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Wednesday, March 5, 2008

After the verdict, a time to reflect

By Margaret Plevak/Contributor

When life hands you lemons, it's been said, lemonade is the best recourse.

When life hands you a jury summons that stretches into a two-month stint on a notorious murder trial at the Walworth County Judicial Center, the results may be just as bittersweet.

I was a juror on the recent trial of Mark Jensen, a Kenosha man accused of poisoning his wife nearly 10 years ago.

I didn't broadcast the fact. Rather than face a phalanx of cameras in the courthouse's temporary media center on the day the verdict was read, I opted for the parking lot and home, as did three other jurors.

I'd rather avoid discussing the case itself because I don't feel comfortable bringing up details that may fuel a future appeal. I will tell you, however, about the experience.

Ask any of the 10 women and nine men involved in this case what they've learned as jurors, and you'll probably hear a litany of responses. I won't speak for them, but these are a few of the lessons I've gleaned:

This isn't Hollywood.

No matter how many epi-sodes of "Law and Order" you've watched, the drama of a trial isn't quite the same.

True, there were moments during testimony in a case which touched upon pornography, death and marital affairs that made me squirm or tear up.

But the pithiest quotes from witnesses and attorneys usually came after hundreds of mundane and sometimes tedious questions and responses.

Tensions occasionally ran high in the courtroom, but I've since learned that most of the real fireworks erupted after the jury was called out of the room-which happened with astounding frequency as attorneys' arguments grew heated. Minutes-often hours-spent waiting outside the courtroom simply became part of the process.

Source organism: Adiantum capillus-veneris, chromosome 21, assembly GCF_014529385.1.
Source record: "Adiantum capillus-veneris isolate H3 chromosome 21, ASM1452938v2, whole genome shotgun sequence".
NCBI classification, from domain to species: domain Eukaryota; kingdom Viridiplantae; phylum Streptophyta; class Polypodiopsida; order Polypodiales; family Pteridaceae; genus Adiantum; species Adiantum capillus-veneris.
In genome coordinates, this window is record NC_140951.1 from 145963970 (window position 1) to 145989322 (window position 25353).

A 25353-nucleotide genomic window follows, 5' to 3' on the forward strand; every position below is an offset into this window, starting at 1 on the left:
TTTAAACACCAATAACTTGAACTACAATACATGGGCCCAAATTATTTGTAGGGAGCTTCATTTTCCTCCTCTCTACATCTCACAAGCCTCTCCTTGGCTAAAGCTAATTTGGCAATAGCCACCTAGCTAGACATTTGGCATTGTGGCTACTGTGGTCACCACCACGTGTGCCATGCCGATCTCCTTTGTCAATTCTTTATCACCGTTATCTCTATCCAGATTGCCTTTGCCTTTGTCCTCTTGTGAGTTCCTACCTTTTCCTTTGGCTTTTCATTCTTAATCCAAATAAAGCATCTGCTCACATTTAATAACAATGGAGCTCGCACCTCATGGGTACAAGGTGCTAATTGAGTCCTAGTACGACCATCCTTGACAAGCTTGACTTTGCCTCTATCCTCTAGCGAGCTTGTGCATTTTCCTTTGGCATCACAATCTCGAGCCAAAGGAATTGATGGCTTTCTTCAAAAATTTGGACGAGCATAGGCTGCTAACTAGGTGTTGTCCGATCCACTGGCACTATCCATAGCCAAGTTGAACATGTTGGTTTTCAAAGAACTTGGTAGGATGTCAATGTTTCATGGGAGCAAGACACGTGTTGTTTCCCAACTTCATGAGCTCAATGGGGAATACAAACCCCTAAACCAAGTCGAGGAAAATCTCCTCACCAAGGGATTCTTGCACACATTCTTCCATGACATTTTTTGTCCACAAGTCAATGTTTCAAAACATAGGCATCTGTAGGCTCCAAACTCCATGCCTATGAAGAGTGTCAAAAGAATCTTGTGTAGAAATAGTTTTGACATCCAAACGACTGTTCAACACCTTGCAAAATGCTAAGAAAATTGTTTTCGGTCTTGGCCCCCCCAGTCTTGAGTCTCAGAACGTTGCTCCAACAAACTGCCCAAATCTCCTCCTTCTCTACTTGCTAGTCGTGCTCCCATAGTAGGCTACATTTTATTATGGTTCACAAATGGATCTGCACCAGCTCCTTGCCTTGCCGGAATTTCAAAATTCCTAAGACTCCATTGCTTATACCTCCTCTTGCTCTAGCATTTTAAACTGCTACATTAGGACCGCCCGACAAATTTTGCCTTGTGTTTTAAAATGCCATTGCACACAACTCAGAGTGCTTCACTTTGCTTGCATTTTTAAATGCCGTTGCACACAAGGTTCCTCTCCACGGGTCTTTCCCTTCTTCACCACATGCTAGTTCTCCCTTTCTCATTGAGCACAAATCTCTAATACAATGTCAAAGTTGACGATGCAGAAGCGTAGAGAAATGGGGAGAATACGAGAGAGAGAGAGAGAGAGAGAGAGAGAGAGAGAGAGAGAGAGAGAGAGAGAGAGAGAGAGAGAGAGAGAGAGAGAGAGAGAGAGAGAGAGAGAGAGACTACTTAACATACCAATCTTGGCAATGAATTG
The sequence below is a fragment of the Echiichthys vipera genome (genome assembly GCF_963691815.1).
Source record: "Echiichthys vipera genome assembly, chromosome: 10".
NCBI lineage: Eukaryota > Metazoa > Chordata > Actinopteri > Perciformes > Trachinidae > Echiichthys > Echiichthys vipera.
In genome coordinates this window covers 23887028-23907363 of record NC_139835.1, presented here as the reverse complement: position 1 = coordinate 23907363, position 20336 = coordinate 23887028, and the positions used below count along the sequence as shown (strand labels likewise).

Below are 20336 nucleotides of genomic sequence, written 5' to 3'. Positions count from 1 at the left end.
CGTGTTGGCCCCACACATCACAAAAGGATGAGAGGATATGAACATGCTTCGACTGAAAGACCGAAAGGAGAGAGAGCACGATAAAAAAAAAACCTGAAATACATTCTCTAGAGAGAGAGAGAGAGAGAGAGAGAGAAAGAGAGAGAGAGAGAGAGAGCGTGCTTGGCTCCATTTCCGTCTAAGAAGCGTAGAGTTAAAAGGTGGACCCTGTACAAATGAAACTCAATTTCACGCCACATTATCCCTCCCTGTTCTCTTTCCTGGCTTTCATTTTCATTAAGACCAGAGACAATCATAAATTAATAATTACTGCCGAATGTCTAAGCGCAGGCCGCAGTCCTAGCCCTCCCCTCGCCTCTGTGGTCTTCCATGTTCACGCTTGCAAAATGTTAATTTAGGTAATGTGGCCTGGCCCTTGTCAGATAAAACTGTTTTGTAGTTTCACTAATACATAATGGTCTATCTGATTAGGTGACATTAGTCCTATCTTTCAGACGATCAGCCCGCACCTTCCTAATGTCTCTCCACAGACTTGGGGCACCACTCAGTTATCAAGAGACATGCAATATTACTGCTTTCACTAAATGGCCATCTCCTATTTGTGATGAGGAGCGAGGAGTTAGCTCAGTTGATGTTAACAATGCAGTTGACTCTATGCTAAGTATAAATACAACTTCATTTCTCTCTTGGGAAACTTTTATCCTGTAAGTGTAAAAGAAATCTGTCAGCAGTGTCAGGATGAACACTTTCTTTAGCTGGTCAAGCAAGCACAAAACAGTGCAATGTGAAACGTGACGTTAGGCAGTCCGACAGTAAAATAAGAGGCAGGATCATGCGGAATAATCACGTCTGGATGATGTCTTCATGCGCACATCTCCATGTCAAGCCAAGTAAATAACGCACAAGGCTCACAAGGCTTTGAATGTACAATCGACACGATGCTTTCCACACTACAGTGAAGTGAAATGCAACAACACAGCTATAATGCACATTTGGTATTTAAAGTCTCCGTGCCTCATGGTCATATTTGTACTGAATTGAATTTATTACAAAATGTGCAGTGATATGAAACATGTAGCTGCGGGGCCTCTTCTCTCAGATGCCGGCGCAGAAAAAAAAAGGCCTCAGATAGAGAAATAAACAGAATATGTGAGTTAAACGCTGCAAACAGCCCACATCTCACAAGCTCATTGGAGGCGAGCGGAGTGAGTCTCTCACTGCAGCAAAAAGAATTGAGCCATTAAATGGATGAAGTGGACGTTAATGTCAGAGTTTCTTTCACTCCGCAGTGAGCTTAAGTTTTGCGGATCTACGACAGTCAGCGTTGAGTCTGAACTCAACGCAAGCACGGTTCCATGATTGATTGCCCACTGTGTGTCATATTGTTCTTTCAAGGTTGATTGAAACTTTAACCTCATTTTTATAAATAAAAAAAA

Being a juror is intense.

Please understand I'm not complaining. This isn't surgically repairing a leaky aortic valve, being at home all day with a 2-year-old and a newborn, or slaving over a pickax.

But listening intently to testimony all day, taking note and trying to keep straight the details of dozens of witnesses and hundreds of facts on subjects ranging from chemistry to computers is mentally draining.

That dazed look you sometimes see on jurors' faces is no accident, and their need to sit quietly even for a few minutes at the end of the day is real.

A support system is essential.

Besides the long hours in court, a number of jurors had to put in time on their jobs as well during the trial. A few suffered from respiratory infections, migraines, even sciatica.

Still a network of people existed, like the wife of a juror who took time from her day to drive from Darien to Elkhorn to deliver pizza one lunch hour. (Many spouses, including mine, were anchors of support.)

Or the two Walworth County bailiffs assigned to the case who, with grace and good humor, spent seven weeks dispensing cough drops, brewing gallons of coffee, running errands, telephoning jurors' family members during long nights, herding jurors up and down two flights of stairs to courtrooms, jury rooms, bathrooms and lunchrooms.

Finally, there were the jurors themselves. Despite testimony that made for grim days, we joked, shared homemade cookies, provided shoulders to cry on, listened to and encouraged patience in each other.

Tempers flared once or twice, but no fights broke out. I'd venture a guess that the same support system continued for the seven alternate jurors, who spent three days during deliberations in a separate room, unable to talk about the case and unaware of the progress of the 12.

Don't believe everything you Google. Like other jurors since the trial ended, I've been perusing newspaper, television and Internet accounts of the case, which, not surprisingly, vary in their accuracy.

While reputable journalists regularly check facts and verify sources, other less respectable ones-particularly some bloggers-wrote reports with mistakes ranging from misspellings to factual errors.

Life goes on.

Our role as jurors ended with the final verdict. But some seem touched by the case enough to continue searching for justice in issues ranging from mental health to domestic violence.

Those are the lessons that, one hopes, never end.

The author is a freelance writer who lives in Elkhorn.



Anonymous Anonymous said...

Thanks for a job well done. Liz in nc

March 6, 2008 3:17 PM  

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